Hillsdale College’s Larry Arnn on Lockdowns, Education, and the Tyranny of Experts

By Bill Pan
Bill Pan
Bill Pan
Reporter
and Jan Jekielek
Jan Jekielek
Jan Jekielek
Senior Editor
Jan Jekielek is a senior editor with The Epoch Times and host of the show, "American Thought Leaders." Jan’s career has spanned academia, media, and international human rights work. In 2009 he joined The Epoch Times full time and has served in a variety of roles, including as website chief editor. He is the producer of the award-winning Holocaust documentary film "Finding Manny."
December 16, 2021 Updated: December 18, 2021

The government’s pandemic response, while telling people to “follow the science” of its experts, has adopted a model of tyranny by the experts who have twisted the true spirit of science, according to Larry Arnn, president of Hillsdale College.

“It’s just foolish to say, ‘That scientist can rule,'” Arnn told EpochTV’s “American Thought Leaders” program when speaking of Hillsdale’s decision to stay open for in-person instruction amid the pandemic, noting Winston Churchill’s view that “expert knowledge is limited knowledge.” The full American Thought Leaders interview with Larry Arnn will premiere on EpochTV on Tues. Dec. 21st at 7 p.m. ET.    

“If it were true that Anthony Fauci knows everything in the world about infectious diseases—he does know a lot—because of that, he couldn’t know everything in the world about a host of subjects that are relevant to these lockdowns … teen suicide, unemployment, bankruptcy, third-world starvation.”

A veteran educator promoting education in the classics, Arnn described Hillsdale’s decision-making process for how to run the college during the pandemic as something akin to Aristotle’s description of practical judgment. “You consult the experts, you consult everything you know, you can consult the people from whom you get your authority—which in the case of a democratic country is the people. And you make the best practical judgment from day to day, because the facts are changing all the time.”

The government, however, employed a different decision-making model, which Arnn described as one on which the head of one department within the U.S. Centers for Disease Control serves as “the source of truth for something that shuts down large parts of the world economy,” with people expected to accept that this expert is “the only one competent” to make such a judgment.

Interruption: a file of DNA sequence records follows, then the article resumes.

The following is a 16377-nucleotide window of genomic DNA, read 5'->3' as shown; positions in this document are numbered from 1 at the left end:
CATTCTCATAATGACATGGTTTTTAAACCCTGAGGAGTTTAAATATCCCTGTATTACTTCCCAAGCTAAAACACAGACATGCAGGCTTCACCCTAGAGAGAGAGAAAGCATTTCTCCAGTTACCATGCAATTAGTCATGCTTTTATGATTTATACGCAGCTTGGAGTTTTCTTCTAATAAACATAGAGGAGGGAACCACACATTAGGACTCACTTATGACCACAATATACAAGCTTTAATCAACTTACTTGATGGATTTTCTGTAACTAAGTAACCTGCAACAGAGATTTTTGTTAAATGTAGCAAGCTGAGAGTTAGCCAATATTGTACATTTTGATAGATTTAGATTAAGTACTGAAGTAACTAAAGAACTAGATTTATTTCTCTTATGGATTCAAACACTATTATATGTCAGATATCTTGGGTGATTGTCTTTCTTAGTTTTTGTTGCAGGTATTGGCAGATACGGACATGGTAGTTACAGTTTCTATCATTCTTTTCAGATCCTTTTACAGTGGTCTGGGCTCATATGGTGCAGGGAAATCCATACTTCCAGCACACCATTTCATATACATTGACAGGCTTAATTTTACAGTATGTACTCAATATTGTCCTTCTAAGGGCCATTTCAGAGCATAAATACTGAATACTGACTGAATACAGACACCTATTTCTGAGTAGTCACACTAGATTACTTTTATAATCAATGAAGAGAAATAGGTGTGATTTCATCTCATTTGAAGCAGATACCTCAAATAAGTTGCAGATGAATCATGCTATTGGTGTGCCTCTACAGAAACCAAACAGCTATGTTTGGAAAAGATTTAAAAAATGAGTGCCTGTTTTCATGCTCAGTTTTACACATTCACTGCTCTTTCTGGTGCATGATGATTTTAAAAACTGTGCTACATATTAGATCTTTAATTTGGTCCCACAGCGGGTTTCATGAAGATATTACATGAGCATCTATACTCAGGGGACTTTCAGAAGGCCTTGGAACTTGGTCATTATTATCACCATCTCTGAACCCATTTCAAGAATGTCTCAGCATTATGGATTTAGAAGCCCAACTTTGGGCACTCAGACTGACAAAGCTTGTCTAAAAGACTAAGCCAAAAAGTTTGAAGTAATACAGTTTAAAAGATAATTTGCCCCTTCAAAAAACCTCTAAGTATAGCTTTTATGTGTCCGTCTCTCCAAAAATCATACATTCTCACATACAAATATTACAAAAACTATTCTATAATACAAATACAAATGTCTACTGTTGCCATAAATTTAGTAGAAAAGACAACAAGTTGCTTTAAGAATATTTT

Arnn noted that this model, while relying on the knowledge of some scientists, also ignores disagreements from a much larger scientific body. Despite the Great Barrington declaration, which was signed by over 50,000 infectious disease epidemiologists and public health scientists who recommended against lockdowns, the government’s health officials acted as if there was a consensus in favor of lockdown measures.

“Remember that the word ‘science’ comes from the Latin word ‘scientia,’ it means to know. That’s something different than to do, and it’s very hard to know everything,” Arnn said. “The proper spirit of science is observant and receptive, whereas when we have to act, we have to assert. And so we have delivered ourselves into the hands of people who have distorted their own art, or discipline.”

Arnn went on to highlight a difference between classical and modern political philosophy. He argued that thinkers of the classical world, as well as early American leaders who received a classical education, focused on how things naturally work and built their ideas on that reality, while modern thinkers focus on controlling and changing people’s perception of reality.

“In Book One of Aristotle’s ‘Politics,’ he condemned slavery, and he condemns it on just the ground that you condemn it, the same ground Abraham Lincoln condemned it: It’s taking from somebody something that is naturally theirs,” Arnn said. “Lincoln’s argument is: God made each of us with a head, a mouth, and hands—the implication being that the head should guide the hands in the feeding of the mouth.

“This rooting in the nature of the case, that’s the thrust of ancient political thought. Modern political thought, in its diseased and latest toxic versions, its idea is to remake humanity and its societies.”

Arnn then pointed to George Orwell’s political novel “Nineteen Eighty-Four,” in which protagonist Winston Smith, whose job is to constantly destroy, fabricate, and rewrite history, is forced to accept that two plus two can simultaneously equal four or five or whatever the ruling totalitarian regime says it can. He likened that to parents in Loudon County, Virginia, and he described the intimidation and threats they’ve experienced as “interference with the nature of things.”

“The trouble with tyranny is it takes the best in us and interferes with it,” Arnn said, saying that it’s natural for parents to want to be in charge of shaping their children’s upbringing and the values underlying their education.

“We forget that education is a fulfillment and exercise of our nature, not an engineering project,” he said. “We’ve got to stop thinking about education as making something—it’s not. You’re helping something grow, and things that grow have the principle and energy of growth inside themselves. You don’t do it for them.

“If you do it badly, you can only stunt them, because you’re trying to make them grow in a different direction from what they are. We’ve turned our sights on nature itself and attempted to overpower it. That’s why we’re distorting children today, and that’s cruel.”

Bill Pan
Reporter
Jan Jekielek
Senior Editor
Jan Jekielek is a senior editor with The Epoch Times and host of the show, "American Thought Leaders." Jan’s career has spanned academia, media, and international human rights work. In 2009 he joined The Epoch Times full time and has served in a variety of roles, including as website chief editor. He is the producer of the award-winning Holocaust documentary film "Finding Manny."